The global solar market has faced a glut of solar panels for nearly two years now, and the plummeting prices for them have forced many manufacturers to file for bankruptcy. One of them, organic thin film developer Konarka Technologies, just found a buyer for its German subsidiary. Belelectric, which builds solar power plants with photovoltaic panels, on Monday said it will buy the subsidiary but didn’t disclose the price. Massachusetts-based Konarka filed for bankruptcy in June this year after struggling for years to commercialize its low-efficiency solar film technology.

Nearly 200 more in North America, Europe and Asia will likely disappear in the next few years, according to GTM Research. Nearly half of them will not be around – either because they went out of business or will be bought – in places of high production costs, such as the U.S. GE has scaled back its solar market ambition, too, and decided earlier this year to nix a plan to build a 400 MW solar panel factory.

Even countries with lower manufacturing costs aren’t immune. Just last week, SunPower said it would idle several solar cell and panel production lines in Philippines and let go about 900 employees worldwide. During that same week, Boston-based Satcon Technology, an inverter maker, filed for bankruptcy.

Other solar technologies aren’t faring so hot either. After inking gigawatts of contracts to sell electricity to utilities, particularly in California, solar thermal power plant developers aren’t winning many new contracts in the U.S. these days. Solar thermal technology uses mirrors to concentrate sunlight to generate steam and run turbine-generators. Before the Monday announcement, Siemens was in the business of building solar power plants using photovoltaic panels (with solar cells inside) and also solar thermal technology.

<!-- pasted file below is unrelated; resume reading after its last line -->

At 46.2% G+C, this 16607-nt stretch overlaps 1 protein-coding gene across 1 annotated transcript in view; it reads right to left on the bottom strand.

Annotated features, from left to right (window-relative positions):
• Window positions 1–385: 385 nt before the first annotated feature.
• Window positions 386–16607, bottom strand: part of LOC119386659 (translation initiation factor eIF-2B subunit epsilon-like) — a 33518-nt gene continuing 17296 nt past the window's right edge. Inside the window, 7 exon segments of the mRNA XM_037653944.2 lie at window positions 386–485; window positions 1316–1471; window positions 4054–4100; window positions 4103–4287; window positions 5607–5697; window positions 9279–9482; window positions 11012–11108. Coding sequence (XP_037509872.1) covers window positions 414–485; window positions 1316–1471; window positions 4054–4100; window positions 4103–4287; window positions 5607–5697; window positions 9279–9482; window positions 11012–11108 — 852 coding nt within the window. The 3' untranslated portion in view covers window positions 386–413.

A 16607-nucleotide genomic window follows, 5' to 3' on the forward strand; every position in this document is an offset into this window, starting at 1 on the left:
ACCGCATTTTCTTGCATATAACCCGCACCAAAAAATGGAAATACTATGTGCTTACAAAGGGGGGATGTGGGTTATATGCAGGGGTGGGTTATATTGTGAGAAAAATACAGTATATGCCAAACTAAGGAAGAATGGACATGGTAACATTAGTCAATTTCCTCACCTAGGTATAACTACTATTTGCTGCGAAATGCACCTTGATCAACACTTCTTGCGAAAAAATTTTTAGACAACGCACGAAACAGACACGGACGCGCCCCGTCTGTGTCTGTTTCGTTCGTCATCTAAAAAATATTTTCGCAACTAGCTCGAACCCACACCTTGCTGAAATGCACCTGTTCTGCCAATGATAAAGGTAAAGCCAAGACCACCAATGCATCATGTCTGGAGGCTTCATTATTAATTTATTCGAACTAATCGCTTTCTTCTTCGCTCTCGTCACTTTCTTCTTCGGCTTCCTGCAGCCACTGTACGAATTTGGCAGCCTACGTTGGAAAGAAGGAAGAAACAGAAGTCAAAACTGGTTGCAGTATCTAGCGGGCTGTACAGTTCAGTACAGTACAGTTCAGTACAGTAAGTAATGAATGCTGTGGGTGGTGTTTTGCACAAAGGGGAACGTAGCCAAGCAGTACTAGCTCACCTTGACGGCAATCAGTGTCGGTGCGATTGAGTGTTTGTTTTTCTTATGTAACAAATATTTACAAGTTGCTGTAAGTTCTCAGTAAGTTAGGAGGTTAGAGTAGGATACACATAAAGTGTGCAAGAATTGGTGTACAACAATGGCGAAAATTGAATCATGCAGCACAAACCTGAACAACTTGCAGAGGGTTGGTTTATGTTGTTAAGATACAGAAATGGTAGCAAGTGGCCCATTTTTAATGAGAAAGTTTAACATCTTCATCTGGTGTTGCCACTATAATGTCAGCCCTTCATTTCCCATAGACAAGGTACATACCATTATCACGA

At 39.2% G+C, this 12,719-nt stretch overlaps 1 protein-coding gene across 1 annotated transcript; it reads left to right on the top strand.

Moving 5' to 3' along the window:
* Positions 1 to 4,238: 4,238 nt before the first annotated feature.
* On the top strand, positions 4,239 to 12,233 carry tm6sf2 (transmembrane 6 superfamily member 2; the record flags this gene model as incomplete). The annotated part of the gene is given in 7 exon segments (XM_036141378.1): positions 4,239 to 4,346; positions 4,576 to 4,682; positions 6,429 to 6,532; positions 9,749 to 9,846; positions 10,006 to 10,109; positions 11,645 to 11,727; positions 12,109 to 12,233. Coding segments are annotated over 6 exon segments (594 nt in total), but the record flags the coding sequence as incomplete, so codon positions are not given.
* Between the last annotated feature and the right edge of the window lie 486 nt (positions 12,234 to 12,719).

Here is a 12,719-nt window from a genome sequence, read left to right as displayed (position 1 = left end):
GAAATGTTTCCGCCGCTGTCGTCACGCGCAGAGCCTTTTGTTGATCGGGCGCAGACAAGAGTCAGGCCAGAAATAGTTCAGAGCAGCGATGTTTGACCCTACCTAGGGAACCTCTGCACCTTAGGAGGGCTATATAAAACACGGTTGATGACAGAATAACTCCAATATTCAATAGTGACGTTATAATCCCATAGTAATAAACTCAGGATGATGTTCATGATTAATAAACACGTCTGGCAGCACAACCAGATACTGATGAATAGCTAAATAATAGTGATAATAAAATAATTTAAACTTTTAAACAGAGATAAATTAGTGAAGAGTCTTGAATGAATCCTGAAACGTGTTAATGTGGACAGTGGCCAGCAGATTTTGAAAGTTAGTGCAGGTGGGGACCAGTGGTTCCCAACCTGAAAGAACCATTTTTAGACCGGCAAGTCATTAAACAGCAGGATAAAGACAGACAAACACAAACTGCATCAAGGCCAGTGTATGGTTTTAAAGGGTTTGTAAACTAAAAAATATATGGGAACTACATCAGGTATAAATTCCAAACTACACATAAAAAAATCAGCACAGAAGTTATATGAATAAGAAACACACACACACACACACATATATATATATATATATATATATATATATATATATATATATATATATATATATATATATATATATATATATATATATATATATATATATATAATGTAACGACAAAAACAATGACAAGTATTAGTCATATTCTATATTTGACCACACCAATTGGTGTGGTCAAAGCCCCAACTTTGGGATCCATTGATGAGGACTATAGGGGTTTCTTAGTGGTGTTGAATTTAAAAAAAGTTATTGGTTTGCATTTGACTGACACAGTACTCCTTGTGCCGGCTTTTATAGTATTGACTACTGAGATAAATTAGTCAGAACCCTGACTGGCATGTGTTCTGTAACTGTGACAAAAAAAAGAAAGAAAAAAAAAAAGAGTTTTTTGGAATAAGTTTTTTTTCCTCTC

The German company said it will focus its renewable energy business on wind and hydropower instead. Siemens will continue to sell the equipment that makes up a solar power plant, though, such as steam turbines and machines to control a power plant or grid operations, but those products have always come from other business groups, not the solar and hydro division.

  1. Yet another solar failure. Solar power belongs to the small businesses and not the likes of mega corporations.

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    1. Well,both types of companies have a role to play. Siemens has put money into small businesses to help them with technology development and marketing/sales.

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    2. I agree 100%! PV manufacturing will stabilize, and proven technologies will reign supreme.